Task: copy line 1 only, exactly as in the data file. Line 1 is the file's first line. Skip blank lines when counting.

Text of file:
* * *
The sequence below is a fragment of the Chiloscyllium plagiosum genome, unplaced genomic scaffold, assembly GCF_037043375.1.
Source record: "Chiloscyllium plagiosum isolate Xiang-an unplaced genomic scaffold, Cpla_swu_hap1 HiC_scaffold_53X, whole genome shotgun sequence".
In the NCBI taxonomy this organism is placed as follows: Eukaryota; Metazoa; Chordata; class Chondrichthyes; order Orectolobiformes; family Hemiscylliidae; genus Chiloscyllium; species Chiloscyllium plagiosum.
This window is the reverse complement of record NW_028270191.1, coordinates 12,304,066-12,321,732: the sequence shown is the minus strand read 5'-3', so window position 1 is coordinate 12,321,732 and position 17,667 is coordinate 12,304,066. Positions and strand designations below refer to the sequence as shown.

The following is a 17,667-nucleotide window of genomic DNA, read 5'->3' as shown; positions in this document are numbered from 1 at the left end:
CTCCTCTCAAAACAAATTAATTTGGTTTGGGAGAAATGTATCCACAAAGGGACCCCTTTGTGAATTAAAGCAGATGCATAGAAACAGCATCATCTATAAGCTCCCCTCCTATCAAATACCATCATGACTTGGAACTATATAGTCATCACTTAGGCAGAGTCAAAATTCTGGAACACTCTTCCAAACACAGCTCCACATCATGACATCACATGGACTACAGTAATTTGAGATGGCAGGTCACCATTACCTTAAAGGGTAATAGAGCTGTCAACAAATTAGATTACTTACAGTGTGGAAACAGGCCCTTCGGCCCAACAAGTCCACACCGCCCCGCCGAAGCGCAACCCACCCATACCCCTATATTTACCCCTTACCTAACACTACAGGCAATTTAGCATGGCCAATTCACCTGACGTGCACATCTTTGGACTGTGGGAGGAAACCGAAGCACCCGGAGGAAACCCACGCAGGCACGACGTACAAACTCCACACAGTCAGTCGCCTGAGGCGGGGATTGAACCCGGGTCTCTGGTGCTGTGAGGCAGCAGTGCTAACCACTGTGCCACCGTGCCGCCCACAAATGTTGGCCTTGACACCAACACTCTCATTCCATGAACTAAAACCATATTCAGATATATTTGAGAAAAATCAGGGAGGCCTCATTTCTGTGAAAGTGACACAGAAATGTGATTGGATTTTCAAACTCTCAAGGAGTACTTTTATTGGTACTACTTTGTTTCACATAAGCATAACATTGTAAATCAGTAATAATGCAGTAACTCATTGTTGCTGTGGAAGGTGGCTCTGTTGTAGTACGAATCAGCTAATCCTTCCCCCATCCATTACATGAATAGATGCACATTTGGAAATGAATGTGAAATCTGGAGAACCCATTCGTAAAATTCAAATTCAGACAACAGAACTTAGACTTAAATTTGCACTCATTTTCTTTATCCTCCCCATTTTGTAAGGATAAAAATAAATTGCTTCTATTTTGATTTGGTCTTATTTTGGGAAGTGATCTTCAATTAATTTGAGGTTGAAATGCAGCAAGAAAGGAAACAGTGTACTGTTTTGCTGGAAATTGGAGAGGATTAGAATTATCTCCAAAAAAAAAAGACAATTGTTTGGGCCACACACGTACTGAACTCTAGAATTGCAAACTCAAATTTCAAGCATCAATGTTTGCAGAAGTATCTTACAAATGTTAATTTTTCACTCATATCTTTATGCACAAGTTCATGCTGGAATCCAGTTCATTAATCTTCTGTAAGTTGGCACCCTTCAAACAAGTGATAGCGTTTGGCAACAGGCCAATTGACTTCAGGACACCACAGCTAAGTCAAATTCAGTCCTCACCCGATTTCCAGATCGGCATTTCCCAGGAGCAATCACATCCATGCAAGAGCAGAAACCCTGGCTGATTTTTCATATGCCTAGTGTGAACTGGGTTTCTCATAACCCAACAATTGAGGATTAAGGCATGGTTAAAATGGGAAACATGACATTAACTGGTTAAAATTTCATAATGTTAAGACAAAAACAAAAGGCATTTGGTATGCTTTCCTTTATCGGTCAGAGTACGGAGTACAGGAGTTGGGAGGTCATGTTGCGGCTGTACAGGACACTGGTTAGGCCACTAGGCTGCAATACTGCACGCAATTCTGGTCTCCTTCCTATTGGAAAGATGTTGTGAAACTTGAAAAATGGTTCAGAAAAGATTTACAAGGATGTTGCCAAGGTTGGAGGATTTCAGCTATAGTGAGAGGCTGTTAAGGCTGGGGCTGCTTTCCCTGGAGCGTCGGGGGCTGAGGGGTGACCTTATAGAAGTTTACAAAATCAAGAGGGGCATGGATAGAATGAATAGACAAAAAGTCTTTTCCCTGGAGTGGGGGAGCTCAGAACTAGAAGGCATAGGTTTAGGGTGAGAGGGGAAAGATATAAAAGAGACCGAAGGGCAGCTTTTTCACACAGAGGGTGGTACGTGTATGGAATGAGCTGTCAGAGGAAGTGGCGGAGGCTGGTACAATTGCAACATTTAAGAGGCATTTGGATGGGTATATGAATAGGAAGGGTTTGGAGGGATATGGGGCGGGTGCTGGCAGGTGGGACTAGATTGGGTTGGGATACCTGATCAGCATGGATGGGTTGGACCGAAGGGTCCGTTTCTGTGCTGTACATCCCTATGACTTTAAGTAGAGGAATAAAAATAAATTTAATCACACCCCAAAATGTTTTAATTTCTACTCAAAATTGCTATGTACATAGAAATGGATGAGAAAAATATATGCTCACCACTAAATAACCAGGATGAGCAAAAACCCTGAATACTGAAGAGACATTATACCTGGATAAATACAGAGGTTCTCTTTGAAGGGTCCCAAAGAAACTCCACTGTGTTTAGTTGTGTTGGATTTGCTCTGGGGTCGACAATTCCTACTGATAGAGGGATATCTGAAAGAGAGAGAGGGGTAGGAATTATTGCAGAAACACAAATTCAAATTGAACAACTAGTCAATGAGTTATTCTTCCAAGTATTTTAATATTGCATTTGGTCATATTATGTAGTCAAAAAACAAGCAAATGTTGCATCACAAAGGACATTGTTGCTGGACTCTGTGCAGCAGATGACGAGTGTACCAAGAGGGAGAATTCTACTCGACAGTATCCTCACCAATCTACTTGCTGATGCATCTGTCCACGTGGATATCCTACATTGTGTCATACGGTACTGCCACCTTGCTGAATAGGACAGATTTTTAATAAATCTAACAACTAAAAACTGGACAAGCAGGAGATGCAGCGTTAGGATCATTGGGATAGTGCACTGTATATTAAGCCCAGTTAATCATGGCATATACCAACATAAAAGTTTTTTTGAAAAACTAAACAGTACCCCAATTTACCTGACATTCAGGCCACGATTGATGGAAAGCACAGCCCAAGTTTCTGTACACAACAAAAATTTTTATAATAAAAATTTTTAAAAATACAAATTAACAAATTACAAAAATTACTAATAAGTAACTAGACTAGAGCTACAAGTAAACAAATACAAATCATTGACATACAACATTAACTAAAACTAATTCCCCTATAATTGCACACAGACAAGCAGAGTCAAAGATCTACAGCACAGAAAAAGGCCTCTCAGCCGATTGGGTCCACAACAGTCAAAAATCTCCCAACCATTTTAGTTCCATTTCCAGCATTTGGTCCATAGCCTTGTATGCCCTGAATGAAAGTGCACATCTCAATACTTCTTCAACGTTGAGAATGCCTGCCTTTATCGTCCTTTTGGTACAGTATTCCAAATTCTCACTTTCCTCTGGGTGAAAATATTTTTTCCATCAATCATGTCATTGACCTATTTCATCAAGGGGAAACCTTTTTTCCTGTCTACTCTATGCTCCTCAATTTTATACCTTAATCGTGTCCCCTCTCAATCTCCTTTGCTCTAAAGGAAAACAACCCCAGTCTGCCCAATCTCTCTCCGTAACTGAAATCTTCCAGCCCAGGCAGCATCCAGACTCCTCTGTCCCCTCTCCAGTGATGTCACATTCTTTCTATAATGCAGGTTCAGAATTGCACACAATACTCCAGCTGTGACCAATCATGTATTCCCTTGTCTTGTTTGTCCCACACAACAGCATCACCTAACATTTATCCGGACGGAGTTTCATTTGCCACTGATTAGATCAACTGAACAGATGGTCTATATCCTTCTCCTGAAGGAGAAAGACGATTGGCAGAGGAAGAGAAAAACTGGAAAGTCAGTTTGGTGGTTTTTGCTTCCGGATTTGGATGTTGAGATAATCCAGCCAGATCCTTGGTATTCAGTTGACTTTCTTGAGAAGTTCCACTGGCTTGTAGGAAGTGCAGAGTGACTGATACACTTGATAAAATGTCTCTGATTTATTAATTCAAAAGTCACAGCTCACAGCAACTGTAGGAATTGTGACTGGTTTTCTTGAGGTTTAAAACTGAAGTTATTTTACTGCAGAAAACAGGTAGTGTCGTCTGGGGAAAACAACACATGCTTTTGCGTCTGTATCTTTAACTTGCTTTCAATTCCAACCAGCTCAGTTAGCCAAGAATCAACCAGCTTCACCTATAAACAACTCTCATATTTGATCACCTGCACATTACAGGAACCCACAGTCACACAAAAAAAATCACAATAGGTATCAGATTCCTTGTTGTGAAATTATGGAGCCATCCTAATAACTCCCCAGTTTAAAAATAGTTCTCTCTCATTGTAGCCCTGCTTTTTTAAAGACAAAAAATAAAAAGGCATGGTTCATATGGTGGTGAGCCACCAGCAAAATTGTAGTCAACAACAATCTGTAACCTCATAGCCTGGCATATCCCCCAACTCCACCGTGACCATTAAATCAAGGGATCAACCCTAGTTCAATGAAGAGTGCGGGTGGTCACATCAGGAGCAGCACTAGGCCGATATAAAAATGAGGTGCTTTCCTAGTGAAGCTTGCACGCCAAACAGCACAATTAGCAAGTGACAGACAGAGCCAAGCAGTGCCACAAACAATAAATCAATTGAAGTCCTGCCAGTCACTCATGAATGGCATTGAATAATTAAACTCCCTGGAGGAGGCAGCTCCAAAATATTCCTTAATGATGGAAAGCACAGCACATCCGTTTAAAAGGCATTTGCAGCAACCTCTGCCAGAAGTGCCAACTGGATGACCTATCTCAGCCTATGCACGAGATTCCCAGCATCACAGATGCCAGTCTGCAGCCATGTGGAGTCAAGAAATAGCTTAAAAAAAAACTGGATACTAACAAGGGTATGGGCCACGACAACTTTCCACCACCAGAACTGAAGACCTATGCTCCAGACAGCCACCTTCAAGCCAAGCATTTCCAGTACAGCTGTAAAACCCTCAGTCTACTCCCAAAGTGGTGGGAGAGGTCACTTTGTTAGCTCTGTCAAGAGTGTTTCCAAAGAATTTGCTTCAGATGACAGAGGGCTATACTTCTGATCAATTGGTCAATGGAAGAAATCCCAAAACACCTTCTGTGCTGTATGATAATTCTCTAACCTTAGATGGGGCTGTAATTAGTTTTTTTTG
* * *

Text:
The sequence below is a fragment of the Chiloscyllium plagiosum genome, unplaced genomic scaffold, assembly GCF_037043375.1.